Crop Update: I didn’t get out to the field much this week with fair but did spend a few
hours one afternoon. There are portions of the area I serve that have been blessed with rains and look really good. The main thing that I’m seeing a lot more of this week is aphids in corn fields. This can be common in fields where fungicide is applied as the fungicide kills a beneficial fungus that attacks aphids. Some aphid species are also attracted to moisture stressed crops. The heat has also pushed the crop along quickly. We have another yield forecasting article in this week’s CropWatch at http://cropwatch.unl.edu where we talk about the impact of the heat on yields. As of right now, based on comparing this year to 30 years of weather data, it’s appearing corn may reach maturity 1-3 weeks early. Irrigated yields are estimated to be near average and above to near average for non-irrigated corn (where drought is not a factor). These yield forecasts are based on simulations under ‘perfect conditions’ (with no nutrient loss, disease etc.) but they can give us an indication of what may happen if we continue with higher heat conditions.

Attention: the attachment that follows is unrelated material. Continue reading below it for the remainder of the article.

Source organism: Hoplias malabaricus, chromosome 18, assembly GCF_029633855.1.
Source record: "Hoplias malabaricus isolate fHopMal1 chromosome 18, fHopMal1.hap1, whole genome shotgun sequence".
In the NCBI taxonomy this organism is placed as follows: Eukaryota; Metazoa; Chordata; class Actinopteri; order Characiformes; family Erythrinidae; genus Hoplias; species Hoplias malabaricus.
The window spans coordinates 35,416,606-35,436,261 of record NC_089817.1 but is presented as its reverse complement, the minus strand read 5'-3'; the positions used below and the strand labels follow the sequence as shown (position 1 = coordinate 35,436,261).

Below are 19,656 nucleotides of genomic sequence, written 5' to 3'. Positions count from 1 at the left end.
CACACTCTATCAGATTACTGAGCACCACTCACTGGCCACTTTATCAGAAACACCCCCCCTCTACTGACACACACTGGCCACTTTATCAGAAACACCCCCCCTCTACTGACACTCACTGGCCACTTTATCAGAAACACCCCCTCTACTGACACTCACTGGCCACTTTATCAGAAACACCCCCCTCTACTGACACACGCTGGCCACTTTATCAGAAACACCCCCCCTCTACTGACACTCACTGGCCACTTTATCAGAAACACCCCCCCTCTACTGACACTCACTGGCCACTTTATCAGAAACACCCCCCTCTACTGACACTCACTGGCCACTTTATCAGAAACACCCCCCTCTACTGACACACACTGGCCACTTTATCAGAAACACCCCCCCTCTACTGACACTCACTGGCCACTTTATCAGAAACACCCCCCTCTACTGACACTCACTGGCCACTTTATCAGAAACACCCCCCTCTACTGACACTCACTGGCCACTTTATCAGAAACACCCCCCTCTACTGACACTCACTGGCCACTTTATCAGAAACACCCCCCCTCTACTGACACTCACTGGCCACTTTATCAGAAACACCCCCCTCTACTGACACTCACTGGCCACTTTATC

Unfortunately, pockets in the area continue to miss rains. The drought monitor still is not
reflecting the drought in this part of the State; at this point, I’m unsure what else either Al Dutcher or I can do about this. One farmer reminded me drought occurred in the same area in 2006, 2012, and now 2018-six years apart each time. Driving the area, hardest drought-stressed crops really took a turn this past week with corn in hard dough to early dent with some kernel abortion and soybeans are beginning to abort pods and quit filling seeds. One question has been on weighing taking corn for silage or not. If you have at least an estimated 50 bu/ac grain in most of the field other than highly compacted areas, it may be more profitable to keep for grain (unless you’re looking for cattle feed). The following are some resources to consider further: